The second idea was designed by my partner. The chair would be designed so that his bike’s front tyre could slot into the back of the chair. The chair would have a larger piece at the back with a slit for the tyre, a material hammock type seat and then two other pieces so that it opened like a deck chair. However, we didn’t think that this idea was experimental enough and it didn’t incorporate the needs of his children either, so we continued to develop our ideas.

I liked the idea of having a round, cocoon shaped chair, where our client would be able to sit back on it and could be joined by his children, making the chair socially inclusive.  The chair would be designed with five wooden panels and would rest on a round base. This was our preferred option and we decided to develop this idea.

As well as having it resting on the base, we came up with the idea of using similar mechanics to a bike to make the chair move in all directions. We would also use bike inner tubing as our secondary material for extra support. For the surprise element we also discussed possibly having a bike light, to use as a reading light at the top of the chair.

After discussing with the lecturer on the plan for this chair, we realised that we didn’t have enough material to make it possible, so we had to think of other ways to reduce the amount of materials used. We developed our idea so that the chair would be designed from half wood and half canvas material. Using the same shape and concept from the original cocoon idea, we wanted to create half the chair in the same way, however covering the top half of the chair using the canvas material. The material would then hang from a piece of wood that would be designed as the spine of the chair, using fabric ties.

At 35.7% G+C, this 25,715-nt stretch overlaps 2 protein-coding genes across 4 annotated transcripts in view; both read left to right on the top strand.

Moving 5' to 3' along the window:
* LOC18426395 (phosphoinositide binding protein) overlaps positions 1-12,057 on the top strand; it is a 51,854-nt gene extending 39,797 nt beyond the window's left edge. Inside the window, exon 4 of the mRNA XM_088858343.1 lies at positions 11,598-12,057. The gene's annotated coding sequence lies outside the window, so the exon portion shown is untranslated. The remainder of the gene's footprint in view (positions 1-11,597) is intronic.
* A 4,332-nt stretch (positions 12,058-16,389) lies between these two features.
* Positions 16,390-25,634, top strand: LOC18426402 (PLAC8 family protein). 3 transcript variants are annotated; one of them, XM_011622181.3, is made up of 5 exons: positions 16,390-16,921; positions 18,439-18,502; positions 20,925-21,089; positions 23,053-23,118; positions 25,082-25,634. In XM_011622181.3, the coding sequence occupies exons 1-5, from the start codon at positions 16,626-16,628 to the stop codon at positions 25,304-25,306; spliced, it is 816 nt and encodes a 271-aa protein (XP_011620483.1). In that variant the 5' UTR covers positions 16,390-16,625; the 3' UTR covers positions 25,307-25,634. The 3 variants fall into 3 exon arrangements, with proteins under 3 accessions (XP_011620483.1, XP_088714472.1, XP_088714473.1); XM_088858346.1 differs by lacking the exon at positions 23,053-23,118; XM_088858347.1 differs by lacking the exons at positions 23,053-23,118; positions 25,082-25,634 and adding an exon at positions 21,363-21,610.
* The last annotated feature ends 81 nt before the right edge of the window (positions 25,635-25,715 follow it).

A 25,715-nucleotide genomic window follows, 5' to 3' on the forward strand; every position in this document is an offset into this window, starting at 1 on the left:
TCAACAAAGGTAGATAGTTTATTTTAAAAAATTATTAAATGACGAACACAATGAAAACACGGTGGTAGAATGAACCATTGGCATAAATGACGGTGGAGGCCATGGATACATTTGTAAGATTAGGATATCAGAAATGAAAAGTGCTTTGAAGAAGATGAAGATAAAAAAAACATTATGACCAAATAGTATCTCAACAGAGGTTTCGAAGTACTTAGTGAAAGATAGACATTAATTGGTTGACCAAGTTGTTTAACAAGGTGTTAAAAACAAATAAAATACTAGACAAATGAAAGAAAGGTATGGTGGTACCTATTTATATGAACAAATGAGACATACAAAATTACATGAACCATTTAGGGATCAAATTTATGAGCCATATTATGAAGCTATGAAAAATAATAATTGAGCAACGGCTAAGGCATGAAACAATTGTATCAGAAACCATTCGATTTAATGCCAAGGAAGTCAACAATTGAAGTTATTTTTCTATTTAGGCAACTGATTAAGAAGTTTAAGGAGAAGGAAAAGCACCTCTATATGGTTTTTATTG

For the inside of the chair, we discussed using foam, covered with recycled fabric from charity shops. We discussed using blue fabric as he said that blue was his favourite colour. This idea was then developed so that we would decorate the inside with cushions, again using recycled fabric for the cushion covers.


My peer started to design the model of our chair using a 3D software. Here we were able to see how our chair would sit and decide on any changes that needed to happen so that it would be stable. The first thing we noticed is that we needed the chair to be balanced. We came up with the idea of adding a stop in the wood so that it wouldn’t roll over. However, the chair plan still wasn’t completely stable, so we decided to experiment with using two wooden panels on the back of our chair. As I have never had experience of product design I was very apprehensive about the design of the chair.